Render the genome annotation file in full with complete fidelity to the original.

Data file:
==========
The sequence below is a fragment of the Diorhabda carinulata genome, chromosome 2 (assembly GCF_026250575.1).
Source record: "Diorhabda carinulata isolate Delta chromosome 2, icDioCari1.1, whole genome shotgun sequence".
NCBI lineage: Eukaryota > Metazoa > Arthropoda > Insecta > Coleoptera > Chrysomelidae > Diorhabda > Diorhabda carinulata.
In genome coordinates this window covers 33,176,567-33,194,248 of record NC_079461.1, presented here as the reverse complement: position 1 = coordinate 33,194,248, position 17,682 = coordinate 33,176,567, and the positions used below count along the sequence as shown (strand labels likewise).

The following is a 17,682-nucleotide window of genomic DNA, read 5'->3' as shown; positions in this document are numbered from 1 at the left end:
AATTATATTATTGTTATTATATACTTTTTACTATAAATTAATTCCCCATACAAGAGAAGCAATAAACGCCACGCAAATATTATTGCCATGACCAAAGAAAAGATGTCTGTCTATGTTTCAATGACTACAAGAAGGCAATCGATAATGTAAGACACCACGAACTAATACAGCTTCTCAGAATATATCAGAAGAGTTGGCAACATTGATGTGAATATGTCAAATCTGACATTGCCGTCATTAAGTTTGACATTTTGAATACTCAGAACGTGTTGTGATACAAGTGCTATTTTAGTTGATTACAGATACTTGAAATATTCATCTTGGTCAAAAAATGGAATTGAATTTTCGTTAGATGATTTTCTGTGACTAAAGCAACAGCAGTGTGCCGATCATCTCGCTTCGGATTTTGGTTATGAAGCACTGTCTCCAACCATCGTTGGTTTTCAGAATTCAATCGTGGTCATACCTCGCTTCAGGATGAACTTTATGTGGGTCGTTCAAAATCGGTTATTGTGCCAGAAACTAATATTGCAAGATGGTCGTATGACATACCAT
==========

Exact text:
The sequence below is a fragment of the Diorhabda carinulata genome, chromosome 2 (assembly GCF_026250575.1).
Source record: "Diorhabda carinulata isolate Delta chromosome 2, icDioCari1.1, whole genome shotgun sequence".
NCBI lineage: Eukaryota > Metazoa > Arthropoda > Insecta > Coleoptera > Chrysomelidae > Diorhabda > Diorhabda carinulata.
In genome coordinates this window covers 33,176,567-33,194,248 of record NC_079461.1, presented here as the reverse complement: position 1 = coordinate 33,194,248, position 17,682 = coordinate 33,176,567, and the positions used below count along the sequence as shown (strand labels likewise).

The following is a 17,682-nucleotide window of genomic DNA, read 5'->3' as shown; positions in this document are numbered from 1 at the left end:
AATTATATTATTGTTATTATATACTTTTTACTATAAATTAATTCCCCATACAAGAGAAGCAATAAACGCCACGCAAATATTATTGCCATGACCAAAGAAAAGATGTCTGTCTATGTTTCAATGACTACAAGAAGGCAATCGATAATGTAAGACACCACGAACTAATACAGCTTCTCAGAATATATCAGAAGAGTTGGCAACATTGATGTGAATATGTCAAATCTGACATTGCCGTCATTAAGTTTGACATTTTGAATACTCAGAACGTGTTGTGATACAAGTGCTATTTTAGTTGATTACAGATACTTGAAATATTCATCTTGGTCAAAAAATGGAATTGAATTTTCGTTAGATGATTTTCTGTGACTAAAGCAACAGCAGTGTGCCGATCATCTCGCTTCGGATTTTGGTTATGAAGCACTGTCTCCAACCATCGTTGGTTTTCAGAATTCAATCGTGGTCATACCTCGCTTCAGGATGAACTTTATGTGGGTCGTTCAAAATCGGTTATTGTGCCAGAAACTAATATTGCAAGATGGTCGTATGACATACCAT